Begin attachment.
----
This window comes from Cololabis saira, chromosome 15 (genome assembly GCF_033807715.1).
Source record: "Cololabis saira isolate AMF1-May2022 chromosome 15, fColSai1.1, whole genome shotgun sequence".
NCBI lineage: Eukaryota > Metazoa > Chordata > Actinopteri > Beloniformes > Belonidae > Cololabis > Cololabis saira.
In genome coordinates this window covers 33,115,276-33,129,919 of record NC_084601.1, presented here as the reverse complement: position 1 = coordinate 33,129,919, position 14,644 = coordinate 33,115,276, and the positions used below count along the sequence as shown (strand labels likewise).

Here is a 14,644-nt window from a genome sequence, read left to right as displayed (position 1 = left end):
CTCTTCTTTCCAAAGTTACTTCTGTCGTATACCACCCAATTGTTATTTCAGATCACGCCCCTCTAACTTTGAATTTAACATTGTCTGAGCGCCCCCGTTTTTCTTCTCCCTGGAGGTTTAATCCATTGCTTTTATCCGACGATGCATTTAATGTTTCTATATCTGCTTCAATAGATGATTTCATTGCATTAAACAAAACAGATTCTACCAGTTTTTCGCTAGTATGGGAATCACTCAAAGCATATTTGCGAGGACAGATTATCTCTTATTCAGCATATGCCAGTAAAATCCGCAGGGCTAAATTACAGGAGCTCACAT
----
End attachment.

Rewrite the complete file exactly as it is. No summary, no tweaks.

This window comes from Cololabis saira, chromosome 15 (genome assembly GCF_033807715.1).
Source record: "Cololabis saira isolate AMF1-May2022 chromosome 15, fColSai1.1, whole genome shotgun sequence".
NCBI lineage: Eukaryota > Metazoa > Chordata > Actinopteri > Beloniformes > Belonidae > Cololabis > Cololabis saira.
In genome coordinates this window covers 33,115,276-33,129,919 of record NC_084601.1, presented here as the reverse complement: position 1 = coordinate 33,129,919, position 14,644 = coordinate 33,115,276, and the positions used below count along the sequence as shown (strand labels likewise).

Here is a 14,644-nt window from a genome sequence, read left to right as displayed (position 1 = left end):
CTCTTCTTTCCAAAGTTACTTCTGTCGTATACCACCCAATTGTTATTTCAGATCACGCCCCTCTAACTTTGAATTTAACATTGTCTGAGCGCCCCCGTTTTTCTTCTCCCTGGAGGTTTAATCCATTGCTTTTATCCGACGATGCATTTAATGTTTCTATATCTGCTTCAATAGATGATTTCATTGCATTAAACAAAACAGATTCTACCAGTTTTTCGCTAGTATGGGAATCACTCAAAGCATATTTGCGAGGACAGATTATCTCTTATTCAGCATATGCCAGTAAAATCCGCAGGGCTAAATTACAGGAGCTCACAT